Mr. Nehru is the direct consequence of his warped thinking. We have
been warning and pointing to this all along.
Mr. President, what you now ask of us is to give an
assurance to Mr. Nehru of a kind that will enable him to deploy
his troops, at present concentrated against us, elsewhere. I am
surprised that such a request is being made to us. After all, what
we have been doing is nothing but contain the threat that was continuously
posed by India to us. Is it in conformity with the human nature
that we should cease to take such steps as are necessary for our
self-preservation? Or, will our people ever accept such a position?
According to our information, India has withdrawn an
infantry division and half away from us but there are definite inclinations
that they are moving forward their reserve armoured formations of
one division and one brigade to battle location against Pakistan.
Similarly, they now have a corps headquarters to control troops
deployed against East Pakistan. The bulk of their Navy, barring
a couple of small vessels, have been concentrated in Bombay harbour,
ostensibly for refit but in reality to pose a threat to us. Under
no stretch of imagination, Mr. President, can these moves be described
as indications of peaceful intentions towards us by India. So, how
can we, in a situation like this, be expected to show our friendship
No, Mr. President, the answer to this problem lies elsewhere.
It lies in creating a situation whereby we are free from the Indian
threat, and the Indians are free from any apprehensions about us.
This can only be done if there is a settlement of the question of
Kashmir. This matter is sometimes stated as very difficult to resolve.
I do not agree with that. I believe that if there is a change of
heart on the part of India, it should not be difficult to find an
equitable and honourable settlement.
Our object is to have peace, especially with our neighbours.
I am very grateful for the assurance you have given that the arms
you are now supplying to India will not be used against us. This
is very generous of you, but knowing the sort of people you are
dealing with, whose history is a continuous tale of broken pledges,
I would not ask a friend like you to place yourself in an embarrassing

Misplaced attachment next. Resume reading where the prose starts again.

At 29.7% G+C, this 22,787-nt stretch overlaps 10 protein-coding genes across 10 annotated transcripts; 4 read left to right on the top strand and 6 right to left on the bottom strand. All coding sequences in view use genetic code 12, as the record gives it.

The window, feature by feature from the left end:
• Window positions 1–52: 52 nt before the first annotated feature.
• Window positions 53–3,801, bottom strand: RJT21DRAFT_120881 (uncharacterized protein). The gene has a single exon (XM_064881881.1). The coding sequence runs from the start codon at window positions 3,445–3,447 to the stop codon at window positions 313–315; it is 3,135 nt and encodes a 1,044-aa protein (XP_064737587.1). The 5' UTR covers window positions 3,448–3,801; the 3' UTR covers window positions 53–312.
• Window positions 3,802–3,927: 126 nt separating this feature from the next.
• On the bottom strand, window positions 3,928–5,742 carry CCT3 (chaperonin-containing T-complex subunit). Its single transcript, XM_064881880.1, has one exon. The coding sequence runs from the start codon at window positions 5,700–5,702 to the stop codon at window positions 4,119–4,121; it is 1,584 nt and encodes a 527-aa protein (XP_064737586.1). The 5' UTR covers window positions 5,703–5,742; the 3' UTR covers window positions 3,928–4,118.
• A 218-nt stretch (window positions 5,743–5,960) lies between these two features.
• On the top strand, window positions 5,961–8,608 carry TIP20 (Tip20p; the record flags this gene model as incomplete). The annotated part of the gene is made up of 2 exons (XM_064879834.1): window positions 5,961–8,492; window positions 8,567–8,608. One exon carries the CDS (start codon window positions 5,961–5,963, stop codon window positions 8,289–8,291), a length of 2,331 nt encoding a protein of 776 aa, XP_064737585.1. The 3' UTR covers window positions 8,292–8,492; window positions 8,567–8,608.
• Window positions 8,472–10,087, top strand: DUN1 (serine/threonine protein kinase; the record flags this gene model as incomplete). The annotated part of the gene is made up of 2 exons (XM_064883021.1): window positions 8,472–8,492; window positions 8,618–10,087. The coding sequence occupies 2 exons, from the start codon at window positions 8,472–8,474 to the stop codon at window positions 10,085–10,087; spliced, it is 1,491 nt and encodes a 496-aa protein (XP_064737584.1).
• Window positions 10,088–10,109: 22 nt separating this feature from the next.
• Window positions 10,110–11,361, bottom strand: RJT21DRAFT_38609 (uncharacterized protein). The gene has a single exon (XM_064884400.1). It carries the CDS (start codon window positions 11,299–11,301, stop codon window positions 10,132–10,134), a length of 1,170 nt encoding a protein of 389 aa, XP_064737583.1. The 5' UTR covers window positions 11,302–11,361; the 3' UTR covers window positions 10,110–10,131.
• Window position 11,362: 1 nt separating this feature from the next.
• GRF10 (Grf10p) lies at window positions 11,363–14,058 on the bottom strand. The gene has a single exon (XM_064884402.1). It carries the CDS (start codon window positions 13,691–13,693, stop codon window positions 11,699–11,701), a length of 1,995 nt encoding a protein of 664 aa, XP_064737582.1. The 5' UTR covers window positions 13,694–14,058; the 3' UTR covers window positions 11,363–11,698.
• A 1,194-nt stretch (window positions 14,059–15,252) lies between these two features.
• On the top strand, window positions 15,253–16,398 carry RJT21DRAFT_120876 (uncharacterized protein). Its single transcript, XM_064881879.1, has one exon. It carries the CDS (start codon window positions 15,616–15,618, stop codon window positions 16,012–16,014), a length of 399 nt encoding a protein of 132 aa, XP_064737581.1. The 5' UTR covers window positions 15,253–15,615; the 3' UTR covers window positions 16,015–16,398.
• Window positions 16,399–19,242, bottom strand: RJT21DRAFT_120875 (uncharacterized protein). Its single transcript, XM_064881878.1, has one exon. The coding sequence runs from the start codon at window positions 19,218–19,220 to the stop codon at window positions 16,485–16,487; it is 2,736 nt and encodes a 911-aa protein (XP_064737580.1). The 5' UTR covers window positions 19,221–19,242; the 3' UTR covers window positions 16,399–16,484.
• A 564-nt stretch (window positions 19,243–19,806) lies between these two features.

situation. India's conduct over the question Junagadh, Mangrol,
Hyderabad, Kashmir and Goa should be well-known to you. Our belief
is that the arms now being obtained by India from you for use against
China will undoubtedly be used against us at the very first opportunity.
However, in the light of the promise that you were good enough to
make, namely, that we shall be consulted and also informed as to
the types and the quantities of weapons and equipment before you
gave any military assistance to India, we did expect to be consulted
and also informed as to the types and the quantities of weapons
and equipment which are now in the process of being supplied to
them. It is regrettable that none this has been done.
I would also like to draw your attention to the fact
that although India today poses as an aggrieved and oppressed party,
in reality she has been constantly threatening and intimidating,
in varying degrees, small neighbouring countries around her. Let
me assure you that in the eyes of many people in Asia, Indian intentions
are suspect and the Indian image as a peace-loving nation has been
You have referred, Mr. President, to press comments
in Pakistan. While we have endeavoured to restrain expression of
extremist views in our newspapers, it is not possible to interfere
with the freedom of the press which reflects the real sentiments
of the people. It must be realized that public opinion is gravely
exercised by the new developments as the result of arms aid to India,
more so, as India continues to pose a serious threat to our security.
I am afraid it is going to be extremely difficult for my Government
to discount public opinion.
With kind regards,
Mohammad Ayub Khan
Source: Friends Not Masters by Mohammad Ayub
Khan. Published by Oxford University Press (Pakistan) 1967.